The scintigraphic signs in SOD depend upon the presence or absence of a GB in situ, albeit the latter is rare. In patients with SOD and GB in situ, an intact GB serves as a low-pressure reservoir by compensating the increased bile flow that is diverted into it by the tight and hypertonic SO. Therefore, the CBD does not dilate and the rate of emptying of the isotope from the CBD is usually in the normal range. After CCK administration to patients with a functional SOD, the SO relaxes (except in SOD patients with a paradoxical response to CCK, which is a relatively rare phenomenon) and, if the GB function is intact, the GB EF remains normal. In cholecystectomized subjects with a normal liver function, the flow of the bile from the liver to the duodenum is mainly regulated by the motor activity of the SO. HIDA compounds, which are taken up and secreted by the liver into the bile, can therefore be used as markers to measure the rate of bile flow and indirectly to assess the patency of the SO. In asymptomatic cholecystectomized patients with a normal SO function, HIDA excretion and transit from the liver into the duodenum is rapid, and the time-activity curves are exponential, exhibiting only minor patient-to-patient variations. In cholecystectomized patients with SOD however, cholescintigraphy reveals a prominent bile stasis within the intra- and extrahepatic bile ducts, and a marked delay in the transpapillary isotope transit[22-24]. Retention of a 99mTc-IDA tracer after 120 min in the visually prominent bile ducts on static images of the planar HBS was noted to be a good predictor of an abnormal biliary drainage. Quantitative cholescintigraphic parameters may afford valuable numerical information on the bile flow impairment in the presence of a SOD, thereby increasing the sensitivity (Figure 4). Unfortunately, it is not clear, which scintigraphic variable is optimal to express SOD. We recently compared the sensitivities of these parameters in cholecystectomized patients with SOD diagnosed by manometry, which showed that HDTT was the best predictor of SOD, followed by DAT, and then the T1/2 parameters of the hepatic hilum and CBD Madacsy). The quantitative parameters of the CBD seem to be relatively insensitive, which is probably due to the disturbing influence of other factors, such as the CBD diameter and the duodenal motility phase during the study. In fact, we found that the SO basal pressure relative to the CBD pressure exhibited the best correlation with the QHBS parameters. CCK administration increases the hepatic bile secretion and relaxes the SO; it therefore washes out the bile stasis from the ducts if there is no anatomic obstruction. A differentiation between a fixed anatomic obstruction (organic SO stenosis, bile duct stricture or stones, etc.) and a functional obstruction (SO spasm) can also be made by amyl nitrate or nitro-glycerine administration during QHBS. In order to measure SO relaxation after the administration of a smooth muscle relaxant in patients with SOD, after the baseline evaluation of the QHBS parameters, at 60 min amyl nitrate was administered and the T1/2 parameter of the CBD was recalculated. A reversible biliary obstruction on the QHBS (an obstructive pattern relieved after amyl nitrate) indicates a functional SOD, i.e. an SO spasm, whereas a persistent accumulation of the isotope in the biliary tree (during the baseline condition and after amyl nitrate) suggests a fixed organic obstruction. A differentiation between stenosis and dyskinesia of the SO may be important from a clinical point of view, and it might modify the therapeutic strategy, since endoscopic sphincterotomy is of great benefit in patients with a persistently elevated basal SO pressure and SO stenosis. To summarise, QHBS may be regarded as a useful method for study of the bile flow dynamics in patients with postcholecystectomy syndrome and suspected SOD. QHBS may be applied not only as a simple and non-invasive screening test before SO manometry but also as a reliable diagnostic method during the evaluation and follow-up of patients with suspected SOD.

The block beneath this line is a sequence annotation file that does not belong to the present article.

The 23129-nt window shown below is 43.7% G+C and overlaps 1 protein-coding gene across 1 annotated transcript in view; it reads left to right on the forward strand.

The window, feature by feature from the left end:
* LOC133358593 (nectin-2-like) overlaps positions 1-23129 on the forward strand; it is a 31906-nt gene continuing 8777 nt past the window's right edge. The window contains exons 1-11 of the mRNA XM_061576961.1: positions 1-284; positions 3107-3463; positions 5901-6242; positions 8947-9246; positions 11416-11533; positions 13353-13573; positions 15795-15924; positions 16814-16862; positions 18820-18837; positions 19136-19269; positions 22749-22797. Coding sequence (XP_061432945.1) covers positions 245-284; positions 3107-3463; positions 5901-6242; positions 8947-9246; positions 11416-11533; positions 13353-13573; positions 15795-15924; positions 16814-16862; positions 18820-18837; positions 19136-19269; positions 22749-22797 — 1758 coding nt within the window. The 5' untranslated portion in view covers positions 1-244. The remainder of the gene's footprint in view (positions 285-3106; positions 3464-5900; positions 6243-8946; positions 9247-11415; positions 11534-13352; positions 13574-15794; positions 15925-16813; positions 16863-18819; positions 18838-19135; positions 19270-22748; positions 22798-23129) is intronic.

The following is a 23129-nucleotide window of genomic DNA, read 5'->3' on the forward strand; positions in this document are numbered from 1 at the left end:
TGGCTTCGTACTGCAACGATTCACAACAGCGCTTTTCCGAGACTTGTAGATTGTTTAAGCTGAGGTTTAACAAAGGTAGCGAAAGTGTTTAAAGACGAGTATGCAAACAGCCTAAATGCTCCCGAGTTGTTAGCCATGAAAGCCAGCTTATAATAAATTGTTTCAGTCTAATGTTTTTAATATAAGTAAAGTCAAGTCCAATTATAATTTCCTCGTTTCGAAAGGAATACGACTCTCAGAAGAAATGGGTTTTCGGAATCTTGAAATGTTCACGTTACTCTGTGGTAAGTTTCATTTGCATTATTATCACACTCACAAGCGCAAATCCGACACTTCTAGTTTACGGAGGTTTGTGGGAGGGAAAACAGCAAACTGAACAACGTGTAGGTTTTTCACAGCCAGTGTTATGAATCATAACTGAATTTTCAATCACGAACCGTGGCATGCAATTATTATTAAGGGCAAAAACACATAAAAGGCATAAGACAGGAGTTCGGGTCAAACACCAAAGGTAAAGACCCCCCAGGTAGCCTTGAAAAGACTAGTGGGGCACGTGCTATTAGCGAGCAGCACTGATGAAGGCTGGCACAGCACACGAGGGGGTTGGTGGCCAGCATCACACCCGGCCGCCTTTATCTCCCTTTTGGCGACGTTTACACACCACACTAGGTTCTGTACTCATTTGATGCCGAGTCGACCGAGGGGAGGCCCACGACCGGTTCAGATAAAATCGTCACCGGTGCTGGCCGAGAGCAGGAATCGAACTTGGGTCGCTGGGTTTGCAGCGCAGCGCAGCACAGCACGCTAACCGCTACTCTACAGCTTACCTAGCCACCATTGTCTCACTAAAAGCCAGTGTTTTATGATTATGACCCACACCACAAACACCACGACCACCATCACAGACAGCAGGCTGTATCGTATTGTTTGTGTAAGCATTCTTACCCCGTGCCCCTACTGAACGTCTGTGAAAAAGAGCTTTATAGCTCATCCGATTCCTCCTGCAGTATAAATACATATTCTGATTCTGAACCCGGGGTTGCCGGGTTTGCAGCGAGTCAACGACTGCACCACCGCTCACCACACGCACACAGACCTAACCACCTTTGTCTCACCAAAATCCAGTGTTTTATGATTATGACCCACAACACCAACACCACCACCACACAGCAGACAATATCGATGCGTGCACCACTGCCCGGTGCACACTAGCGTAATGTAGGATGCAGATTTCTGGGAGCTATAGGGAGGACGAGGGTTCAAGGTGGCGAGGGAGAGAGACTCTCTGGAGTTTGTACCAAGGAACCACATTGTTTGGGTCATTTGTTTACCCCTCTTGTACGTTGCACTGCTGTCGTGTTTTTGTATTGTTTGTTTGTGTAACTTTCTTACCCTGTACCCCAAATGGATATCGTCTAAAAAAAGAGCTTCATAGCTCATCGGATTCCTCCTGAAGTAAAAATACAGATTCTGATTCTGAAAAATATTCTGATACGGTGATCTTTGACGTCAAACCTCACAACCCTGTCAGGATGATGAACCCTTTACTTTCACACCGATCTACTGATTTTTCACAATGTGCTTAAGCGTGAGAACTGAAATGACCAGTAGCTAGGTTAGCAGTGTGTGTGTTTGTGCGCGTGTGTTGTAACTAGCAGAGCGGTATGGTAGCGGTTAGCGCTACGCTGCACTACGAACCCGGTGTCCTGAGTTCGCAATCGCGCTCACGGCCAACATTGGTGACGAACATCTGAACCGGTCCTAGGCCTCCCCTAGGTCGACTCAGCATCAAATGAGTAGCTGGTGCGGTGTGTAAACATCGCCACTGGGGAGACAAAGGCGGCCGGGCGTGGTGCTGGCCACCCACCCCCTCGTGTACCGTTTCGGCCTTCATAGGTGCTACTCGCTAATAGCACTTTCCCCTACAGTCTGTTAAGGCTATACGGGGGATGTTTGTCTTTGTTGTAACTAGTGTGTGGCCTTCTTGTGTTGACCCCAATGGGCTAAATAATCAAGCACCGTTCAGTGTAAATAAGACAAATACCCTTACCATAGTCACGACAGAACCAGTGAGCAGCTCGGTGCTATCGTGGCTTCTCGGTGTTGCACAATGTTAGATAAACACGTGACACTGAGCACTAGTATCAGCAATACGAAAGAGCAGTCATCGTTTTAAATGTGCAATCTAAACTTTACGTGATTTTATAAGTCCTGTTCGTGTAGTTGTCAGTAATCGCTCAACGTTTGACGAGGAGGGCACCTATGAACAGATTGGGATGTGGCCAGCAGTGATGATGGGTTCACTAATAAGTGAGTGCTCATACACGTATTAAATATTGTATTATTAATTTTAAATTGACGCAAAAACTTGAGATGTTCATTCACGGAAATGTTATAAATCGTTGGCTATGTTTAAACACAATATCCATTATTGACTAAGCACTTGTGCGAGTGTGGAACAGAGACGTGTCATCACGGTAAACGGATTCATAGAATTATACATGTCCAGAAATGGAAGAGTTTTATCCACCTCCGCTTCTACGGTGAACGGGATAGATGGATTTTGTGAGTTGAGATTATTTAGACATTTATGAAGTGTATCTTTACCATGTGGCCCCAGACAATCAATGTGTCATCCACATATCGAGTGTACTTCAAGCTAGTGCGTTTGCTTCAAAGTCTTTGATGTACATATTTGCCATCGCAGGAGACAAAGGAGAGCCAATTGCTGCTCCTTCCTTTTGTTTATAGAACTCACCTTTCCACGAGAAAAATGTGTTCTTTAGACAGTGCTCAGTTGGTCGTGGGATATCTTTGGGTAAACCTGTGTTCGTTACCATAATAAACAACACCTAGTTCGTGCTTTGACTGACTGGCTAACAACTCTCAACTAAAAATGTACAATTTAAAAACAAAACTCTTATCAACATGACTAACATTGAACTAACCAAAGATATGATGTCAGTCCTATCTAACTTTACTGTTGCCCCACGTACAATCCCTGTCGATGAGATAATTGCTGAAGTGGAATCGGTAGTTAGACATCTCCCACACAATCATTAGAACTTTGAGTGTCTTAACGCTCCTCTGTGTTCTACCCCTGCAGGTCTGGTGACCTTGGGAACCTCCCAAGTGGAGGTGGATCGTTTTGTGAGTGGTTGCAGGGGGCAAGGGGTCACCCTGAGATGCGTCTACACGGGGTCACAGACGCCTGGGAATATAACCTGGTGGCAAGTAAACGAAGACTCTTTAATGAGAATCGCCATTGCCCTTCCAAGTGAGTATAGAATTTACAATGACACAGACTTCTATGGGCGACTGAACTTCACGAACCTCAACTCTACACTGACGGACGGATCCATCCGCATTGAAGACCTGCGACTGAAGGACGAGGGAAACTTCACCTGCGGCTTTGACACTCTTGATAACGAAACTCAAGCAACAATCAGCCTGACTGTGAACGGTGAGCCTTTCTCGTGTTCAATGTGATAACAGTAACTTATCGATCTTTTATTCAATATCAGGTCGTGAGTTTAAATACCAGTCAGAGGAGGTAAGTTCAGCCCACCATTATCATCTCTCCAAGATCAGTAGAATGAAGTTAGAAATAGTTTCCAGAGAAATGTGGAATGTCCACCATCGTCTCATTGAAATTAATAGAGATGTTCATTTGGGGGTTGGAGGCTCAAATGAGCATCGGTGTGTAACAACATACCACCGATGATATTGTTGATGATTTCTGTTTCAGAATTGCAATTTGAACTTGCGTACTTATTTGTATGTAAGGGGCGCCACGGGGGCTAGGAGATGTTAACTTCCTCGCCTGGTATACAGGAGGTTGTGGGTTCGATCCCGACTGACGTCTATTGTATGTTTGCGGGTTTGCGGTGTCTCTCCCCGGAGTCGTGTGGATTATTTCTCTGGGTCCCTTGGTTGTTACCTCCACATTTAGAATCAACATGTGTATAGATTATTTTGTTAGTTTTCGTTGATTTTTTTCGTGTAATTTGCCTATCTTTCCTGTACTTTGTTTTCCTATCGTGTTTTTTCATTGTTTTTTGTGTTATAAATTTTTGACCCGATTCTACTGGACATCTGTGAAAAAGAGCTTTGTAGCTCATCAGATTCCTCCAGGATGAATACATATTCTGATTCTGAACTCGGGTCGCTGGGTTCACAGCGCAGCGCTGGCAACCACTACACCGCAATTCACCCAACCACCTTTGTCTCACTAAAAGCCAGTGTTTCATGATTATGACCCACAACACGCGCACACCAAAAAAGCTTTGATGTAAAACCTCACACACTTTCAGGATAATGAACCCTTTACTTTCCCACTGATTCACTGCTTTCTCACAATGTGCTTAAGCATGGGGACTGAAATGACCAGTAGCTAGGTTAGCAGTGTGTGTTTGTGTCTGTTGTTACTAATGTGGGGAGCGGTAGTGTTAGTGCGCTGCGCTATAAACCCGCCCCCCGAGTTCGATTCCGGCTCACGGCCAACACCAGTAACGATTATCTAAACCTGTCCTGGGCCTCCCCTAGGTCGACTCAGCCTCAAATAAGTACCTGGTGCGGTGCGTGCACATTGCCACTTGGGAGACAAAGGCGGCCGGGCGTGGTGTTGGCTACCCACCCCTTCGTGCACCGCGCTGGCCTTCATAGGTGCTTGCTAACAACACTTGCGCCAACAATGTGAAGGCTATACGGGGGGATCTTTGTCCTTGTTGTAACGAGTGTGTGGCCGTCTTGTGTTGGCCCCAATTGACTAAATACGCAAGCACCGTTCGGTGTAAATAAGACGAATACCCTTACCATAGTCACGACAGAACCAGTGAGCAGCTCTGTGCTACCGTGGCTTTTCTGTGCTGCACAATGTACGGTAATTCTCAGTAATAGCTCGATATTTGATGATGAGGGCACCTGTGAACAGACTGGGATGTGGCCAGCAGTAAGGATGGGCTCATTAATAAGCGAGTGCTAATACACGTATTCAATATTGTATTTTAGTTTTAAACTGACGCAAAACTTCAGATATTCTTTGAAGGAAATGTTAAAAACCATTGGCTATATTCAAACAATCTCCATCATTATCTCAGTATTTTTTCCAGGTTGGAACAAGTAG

Figure 4 Hepatobiliary scintigraphic activity curves of regions of interest in sphincter of Oddi dysfunction.